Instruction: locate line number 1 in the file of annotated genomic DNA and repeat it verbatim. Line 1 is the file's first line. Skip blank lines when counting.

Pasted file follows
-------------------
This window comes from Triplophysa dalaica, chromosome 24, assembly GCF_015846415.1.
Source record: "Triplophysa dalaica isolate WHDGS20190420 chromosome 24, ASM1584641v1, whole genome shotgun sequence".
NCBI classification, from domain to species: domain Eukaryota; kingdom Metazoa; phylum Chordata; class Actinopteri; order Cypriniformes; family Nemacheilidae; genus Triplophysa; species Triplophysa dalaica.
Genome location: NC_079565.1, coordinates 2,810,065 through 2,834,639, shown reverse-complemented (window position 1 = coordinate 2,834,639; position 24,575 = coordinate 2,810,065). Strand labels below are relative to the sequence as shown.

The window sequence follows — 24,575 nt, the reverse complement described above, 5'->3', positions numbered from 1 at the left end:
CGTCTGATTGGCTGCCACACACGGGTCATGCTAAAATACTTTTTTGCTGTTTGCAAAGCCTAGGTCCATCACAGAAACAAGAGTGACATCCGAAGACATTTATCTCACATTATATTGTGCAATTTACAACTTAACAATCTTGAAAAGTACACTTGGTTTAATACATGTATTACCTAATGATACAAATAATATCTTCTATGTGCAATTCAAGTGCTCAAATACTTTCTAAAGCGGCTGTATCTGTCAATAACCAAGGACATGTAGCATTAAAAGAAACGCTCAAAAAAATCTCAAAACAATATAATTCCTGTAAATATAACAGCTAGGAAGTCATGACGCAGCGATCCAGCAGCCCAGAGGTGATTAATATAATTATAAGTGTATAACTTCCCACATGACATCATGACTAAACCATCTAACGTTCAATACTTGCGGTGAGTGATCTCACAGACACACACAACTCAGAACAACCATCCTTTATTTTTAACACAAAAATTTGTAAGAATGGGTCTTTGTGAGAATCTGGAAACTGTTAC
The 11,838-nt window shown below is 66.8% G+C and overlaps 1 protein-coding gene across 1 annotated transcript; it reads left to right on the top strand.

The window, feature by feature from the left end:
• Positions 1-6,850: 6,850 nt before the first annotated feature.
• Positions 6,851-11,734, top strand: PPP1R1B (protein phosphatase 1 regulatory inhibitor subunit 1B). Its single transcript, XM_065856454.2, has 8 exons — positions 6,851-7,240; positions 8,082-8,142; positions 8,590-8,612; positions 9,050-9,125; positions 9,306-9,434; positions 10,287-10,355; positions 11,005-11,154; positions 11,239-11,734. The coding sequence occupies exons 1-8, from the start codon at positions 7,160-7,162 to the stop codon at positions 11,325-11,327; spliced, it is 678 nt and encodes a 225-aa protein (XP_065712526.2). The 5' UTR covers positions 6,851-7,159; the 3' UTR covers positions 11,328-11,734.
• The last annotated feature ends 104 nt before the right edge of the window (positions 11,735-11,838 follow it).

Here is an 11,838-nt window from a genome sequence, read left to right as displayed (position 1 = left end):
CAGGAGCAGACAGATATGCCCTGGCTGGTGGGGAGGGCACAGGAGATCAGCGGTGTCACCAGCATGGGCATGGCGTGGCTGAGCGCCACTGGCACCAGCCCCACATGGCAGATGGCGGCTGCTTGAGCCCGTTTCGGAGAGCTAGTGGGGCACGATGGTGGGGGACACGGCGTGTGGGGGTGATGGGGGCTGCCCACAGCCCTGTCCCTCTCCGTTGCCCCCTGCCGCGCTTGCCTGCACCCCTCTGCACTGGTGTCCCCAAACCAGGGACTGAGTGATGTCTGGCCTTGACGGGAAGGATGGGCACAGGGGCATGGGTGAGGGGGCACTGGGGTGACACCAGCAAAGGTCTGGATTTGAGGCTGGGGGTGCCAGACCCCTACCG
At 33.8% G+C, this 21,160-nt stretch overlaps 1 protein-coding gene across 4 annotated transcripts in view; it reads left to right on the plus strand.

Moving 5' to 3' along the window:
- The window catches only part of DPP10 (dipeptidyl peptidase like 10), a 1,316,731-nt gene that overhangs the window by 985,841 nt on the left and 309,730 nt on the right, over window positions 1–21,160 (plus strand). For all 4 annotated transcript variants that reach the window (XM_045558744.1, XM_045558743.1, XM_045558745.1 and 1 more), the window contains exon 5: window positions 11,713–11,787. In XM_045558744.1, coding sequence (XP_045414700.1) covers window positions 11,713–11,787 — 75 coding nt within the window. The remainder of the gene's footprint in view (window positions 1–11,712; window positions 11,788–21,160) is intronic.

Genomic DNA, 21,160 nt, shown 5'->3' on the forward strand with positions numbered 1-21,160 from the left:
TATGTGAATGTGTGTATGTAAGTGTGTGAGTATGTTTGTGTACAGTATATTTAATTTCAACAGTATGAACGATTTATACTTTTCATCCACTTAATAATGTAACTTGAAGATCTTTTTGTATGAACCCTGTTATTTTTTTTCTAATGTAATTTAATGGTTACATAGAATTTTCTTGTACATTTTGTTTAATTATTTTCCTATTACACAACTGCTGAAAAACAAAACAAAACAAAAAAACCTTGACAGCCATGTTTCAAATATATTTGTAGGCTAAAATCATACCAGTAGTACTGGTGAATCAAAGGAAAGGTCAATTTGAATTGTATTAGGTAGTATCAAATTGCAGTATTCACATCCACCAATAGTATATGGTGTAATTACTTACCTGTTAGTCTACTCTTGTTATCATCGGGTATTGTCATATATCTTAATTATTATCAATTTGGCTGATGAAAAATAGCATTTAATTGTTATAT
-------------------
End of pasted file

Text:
This window comes from Triplophysa dalaica, chromosome 24, assembly GCF_015846415.1.